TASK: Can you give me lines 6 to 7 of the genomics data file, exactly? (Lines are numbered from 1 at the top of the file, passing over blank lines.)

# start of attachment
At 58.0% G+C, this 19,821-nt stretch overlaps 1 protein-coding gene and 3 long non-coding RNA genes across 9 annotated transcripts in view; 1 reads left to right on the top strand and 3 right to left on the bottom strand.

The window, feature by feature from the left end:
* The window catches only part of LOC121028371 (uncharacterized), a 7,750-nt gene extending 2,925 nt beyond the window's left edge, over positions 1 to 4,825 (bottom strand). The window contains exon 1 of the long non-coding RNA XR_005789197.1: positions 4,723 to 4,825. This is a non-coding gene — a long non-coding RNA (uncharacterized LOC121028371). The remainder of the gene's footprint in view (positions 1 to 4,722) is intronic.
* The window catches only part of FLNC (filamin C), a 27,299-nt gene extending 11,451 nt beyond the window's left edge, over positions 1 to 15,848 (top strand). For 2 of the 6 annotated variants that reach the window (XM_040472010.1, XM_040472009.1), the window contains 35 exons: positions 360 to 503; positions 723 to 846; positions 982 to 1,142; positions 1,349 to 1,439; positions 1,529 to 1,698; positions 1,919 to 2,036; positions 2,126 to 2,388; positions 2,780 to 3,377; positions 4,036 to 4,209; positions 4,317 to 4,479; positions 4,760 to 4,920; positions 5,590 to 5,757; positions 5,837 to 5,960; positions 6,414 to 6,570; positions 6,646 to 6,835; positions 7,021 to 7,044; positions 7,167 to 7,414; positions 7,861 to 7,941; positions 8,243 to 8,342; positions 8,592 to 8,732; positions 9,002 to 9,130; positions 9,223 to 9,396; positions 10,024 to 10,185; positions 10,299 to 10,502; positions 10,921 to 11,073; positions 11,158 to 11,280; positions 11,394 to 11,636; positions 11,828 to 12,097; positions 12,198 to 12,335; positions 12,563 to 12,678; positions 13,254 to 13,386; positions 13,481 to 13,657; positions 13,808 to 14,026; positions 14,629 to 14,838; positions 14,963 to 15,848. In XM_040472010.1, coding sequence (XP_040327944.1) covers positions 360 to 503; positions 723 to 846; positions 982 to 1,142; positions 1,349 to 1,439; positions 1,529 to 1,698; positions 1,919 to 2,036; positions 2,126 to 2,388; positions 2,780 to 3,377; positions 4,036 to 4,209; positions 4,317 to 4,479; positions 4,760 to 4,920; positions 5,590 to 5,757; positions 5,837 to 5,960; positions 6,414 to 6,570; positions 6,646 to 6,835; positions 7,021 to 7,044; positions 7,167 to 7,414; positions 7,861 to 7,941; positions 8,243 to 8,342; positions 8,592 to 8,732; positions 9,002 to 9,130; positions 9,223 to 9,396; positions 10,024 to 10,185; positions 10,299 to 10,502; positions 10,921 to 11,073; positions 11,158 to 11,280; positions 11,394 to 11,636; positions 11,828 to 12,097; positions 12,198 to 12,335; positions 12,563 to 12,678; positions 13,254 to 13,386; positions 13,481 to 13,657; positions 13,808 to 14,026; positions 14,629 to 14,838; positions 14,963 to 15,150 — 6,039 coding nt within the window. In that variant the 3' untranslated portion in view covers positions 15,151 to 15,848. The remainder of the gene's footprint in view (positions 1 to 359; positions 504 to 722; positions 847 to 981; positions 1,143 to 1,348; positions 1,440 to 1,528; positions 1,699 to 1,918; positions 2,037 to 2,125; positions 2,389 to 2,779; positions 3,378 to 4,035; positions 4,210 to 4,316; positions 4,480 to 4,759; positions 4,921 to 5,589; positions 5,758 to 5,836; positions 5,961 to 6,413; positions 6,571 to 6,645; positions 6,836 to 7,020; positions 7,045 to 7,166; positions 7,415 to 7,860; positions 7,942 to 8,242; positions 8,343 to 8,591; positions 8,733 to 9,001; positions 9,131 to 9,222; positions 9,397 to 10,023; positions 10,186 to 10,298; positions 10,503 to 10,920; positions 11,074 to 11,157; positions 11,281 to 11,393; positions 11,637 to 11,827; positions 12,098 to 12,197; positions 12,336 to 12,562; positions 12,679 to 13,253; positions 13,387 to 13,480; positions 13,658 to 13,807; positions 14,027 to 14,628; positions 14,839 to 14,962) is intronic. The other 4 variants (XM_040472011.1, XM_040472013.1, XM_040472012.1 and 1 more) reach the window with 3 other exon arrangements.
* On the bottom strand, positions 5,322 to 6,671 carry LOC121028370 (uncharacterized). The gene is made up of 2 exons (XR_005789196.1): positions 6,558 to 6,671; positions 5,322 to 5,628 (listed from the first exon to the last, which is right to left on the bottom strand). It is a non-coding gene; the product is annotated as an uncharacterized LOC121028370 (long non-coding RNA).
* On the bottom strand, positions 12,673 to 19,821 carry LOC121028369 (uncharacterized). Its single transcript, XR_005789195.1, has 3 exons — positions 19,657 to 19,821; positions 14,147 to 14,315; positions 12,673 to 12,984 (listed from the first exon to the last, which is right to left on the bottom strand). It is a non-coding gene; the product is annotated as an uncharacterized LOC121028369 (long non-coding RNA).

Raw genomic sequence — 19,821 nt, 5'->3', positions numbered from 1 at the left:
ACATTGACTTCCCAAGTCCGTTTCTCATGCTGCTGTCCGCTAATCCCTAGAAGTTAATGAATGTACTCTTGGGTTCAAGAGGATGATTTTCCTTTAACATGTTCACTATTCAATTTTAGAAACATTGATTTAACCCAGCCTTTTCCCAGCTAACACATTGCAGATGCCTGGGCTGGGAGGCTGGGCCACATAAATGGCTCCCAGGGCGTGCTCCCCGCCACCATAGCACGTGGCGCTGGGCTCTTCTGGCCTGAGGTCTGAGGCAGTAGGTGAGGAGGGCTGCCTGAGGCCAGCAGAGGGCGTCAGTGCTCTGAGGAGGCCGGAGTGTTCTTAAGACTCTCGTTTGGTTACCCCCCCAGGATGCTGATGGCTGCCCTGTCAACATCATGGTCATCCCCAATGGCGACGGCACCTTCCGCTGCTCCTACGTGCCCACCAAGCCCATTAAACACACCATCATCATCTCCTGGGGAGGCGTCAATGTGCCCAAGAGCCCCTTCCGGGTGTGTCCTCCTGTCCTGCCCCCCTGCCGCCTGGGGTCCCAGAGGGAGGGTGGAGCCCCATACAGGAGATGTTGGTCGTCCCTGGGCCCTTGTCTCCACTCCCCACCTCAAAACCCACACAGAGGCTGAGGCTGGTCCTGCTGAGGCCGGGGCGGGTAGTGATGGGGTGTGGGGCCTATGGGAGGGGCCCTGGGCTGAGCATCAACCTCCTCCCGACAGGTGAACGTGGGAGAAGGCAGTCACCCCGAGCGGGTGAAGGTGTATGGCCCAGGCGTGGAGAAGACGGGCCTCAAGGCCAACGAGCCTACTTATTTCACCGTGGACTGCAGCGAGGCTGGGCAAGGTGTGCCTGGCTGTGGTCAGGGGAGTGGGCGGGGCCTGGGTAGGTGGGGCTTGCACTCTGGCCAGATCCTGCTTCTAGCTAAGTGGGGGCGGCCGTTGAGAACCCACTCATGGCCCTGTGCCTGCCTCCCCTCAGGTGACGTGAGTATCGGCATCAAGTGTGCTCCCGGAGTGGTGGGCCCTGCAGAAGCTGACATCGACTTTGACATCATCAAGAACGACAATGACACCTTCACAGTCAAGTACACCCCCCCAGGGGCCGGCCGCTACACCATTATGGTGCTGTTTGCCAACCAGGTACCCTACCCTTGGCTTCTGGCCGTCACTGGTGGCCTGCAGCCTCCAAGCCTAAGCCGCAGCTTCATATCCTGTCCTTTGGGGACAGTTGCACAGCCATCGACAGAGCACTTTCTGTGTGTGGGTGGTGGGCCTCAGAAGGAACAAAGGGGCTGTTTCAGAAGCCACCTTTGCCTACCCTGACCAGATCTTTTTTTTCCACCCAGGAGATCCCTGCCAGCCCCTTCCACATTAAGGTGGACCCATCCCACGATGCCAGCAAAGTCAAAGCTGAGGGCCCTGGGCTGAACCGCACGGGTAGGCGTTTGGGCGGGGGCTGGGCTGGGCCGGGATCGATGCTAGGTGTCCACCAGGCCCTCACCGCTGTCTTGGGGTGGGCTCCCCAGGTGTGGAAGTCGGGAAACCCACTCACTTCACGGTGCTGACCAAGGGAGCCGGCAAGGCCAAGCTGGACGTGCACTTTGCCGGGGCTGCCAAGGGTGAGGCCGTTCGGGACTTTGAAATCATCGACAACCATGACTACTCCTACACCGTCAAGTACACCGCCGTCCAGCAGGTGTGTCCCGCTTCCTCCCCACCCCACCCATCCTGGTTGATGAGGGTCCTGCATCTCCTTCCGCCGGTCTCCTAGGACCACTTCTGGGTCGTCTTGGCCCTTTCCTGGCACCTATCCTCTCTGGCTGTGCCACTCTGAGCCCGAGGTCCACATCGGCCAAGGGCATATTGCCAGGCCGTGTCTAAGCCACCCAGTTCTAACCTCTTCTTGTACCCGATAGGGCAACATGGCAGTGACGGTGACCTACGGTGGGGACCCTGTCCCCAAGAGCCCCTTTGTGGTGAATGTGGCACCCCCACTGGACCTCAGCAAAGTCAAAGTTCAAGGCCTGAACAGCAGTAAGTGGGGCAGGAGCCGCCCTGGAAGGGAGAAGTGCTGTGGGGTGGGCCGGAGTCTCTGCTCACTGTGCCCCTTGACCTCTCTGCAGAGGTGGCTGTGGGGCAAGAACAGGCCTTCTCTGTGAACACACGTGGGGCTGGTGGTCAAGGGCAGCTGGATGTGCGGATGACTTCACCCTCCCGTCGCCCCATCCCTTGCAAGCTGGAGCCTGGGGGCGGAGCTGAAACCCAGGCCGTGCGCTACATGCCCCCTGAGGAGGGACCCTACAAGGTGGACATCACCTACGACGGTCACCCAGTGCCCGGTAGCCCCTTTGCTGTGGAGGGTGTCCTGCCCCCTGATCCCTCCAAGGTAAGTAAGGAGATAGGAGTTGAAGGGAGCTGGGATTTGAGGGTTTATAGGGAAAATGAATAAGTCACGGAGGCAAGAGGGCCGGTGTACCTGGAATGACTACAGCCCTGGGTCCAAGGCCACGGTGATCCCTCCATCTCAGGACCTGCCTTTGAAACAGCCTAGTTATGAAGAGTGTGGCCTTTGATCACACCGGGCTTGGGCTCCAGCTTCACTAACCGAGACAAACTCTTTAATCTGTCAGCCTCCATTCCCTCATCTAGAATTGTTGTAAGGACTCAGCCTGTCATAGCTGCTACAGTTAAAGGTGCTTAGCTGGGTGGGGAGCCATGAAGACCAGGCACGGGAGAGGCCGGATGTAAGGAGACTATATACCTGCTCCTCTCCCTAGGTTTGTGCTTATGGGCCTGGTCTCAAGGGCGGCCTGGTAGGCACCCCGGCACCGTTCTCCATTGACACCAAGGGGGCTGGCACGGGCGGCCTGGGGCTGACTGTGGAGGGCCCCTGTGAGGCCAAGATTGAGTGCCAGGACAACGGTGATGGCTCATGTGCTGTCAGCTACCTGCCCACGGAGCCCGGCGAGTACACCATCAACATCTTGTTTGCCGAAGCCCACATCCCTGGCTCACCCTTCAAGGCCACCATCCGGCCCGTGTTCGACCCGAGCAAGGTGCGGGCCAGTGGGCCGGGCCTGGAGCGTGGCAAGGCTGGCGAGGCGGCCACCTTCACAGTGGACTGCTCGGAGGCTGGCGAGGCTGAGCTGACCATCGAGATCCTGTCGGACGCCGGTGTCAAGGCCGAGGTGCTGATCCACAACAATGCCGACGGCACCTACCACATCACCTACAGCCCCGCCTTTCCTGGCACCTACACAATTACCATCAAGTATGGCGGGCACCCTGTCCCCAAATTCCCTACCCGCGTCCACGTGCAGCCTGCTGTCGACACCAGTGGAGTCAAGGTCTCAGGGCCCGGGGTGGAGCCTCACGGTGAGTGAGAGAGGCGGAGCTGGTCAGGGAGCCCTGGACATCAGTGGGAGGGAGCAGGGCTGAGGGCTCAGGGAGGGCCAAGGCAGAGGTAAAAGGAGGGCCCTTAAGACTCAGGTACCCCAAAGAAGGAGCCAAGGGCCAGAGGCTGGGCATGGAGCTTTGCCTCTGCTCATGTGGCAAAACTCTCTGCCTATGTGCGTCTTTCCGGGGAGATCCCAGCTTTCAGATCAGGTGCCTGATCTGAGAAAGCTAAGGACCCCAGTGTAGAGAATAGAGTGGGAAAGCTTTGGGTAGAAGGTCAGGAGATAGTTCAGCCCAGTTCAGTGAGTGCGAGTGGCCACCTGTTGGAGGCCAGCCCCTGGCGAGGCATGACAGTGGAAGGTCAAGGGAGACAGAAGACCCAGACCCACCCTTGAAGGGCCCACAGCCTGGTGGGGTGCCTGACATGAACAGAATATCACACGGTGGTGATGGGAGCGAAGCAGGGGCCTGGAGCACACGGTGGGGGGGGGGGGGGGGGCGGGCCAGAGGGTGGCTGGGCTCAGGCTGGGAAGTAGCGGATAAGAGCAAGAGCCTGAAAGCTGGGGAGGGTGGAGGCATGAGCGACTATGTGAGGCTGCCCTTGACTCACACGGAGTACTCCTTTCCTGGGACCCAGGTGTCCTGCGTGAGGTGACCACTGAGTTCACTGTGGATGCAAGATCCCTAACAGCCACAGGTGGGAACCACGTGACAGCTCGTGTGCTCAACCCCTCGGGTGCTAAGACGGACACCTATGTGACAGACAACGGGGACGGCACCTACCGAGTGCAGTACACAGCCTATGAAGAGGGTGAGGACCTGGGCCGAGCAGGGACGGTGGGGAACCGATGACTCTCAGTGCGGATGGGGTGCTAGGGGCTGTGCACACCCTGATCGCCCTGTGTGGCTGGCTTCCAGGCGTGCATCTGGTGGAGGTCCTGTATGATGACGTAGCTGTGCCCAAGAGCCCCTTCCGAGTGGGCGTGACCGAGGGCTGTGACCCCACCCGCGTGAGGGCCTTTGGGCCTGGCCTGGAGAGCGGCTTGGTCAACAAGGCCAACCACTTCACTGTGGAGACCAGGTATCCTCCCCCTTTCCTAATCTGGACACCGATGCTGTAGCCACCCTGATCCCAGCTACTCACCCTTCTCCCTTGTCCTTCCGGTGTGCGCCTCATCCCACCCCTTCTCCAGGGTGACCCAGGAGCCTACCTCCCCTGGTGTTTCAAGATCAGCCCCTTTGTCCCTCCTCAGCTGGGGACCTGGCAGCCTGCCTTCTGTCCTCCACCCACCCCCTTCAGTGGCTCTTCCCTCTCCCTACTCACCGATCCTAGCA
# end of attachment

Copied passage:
* On the bottom strand, positions 12,673 to 19,821 carry LOC121028369 (uncharacterized). Its single transcript, XR_005789195.1, has 3 exons — positions 19,657 to 19,821; positions 14,147 to 14,315; positions 12,673 to 12,984 (listed from the first exon to the last, which is right to left on the bottom strand). It is a non-coding gene; the product is annotated as an uncharacterized LOC121028369 (long non-coding RNA).

Raw genomic sequence — 19,821 nt, 5'->3', positions numbered from 1 at the left: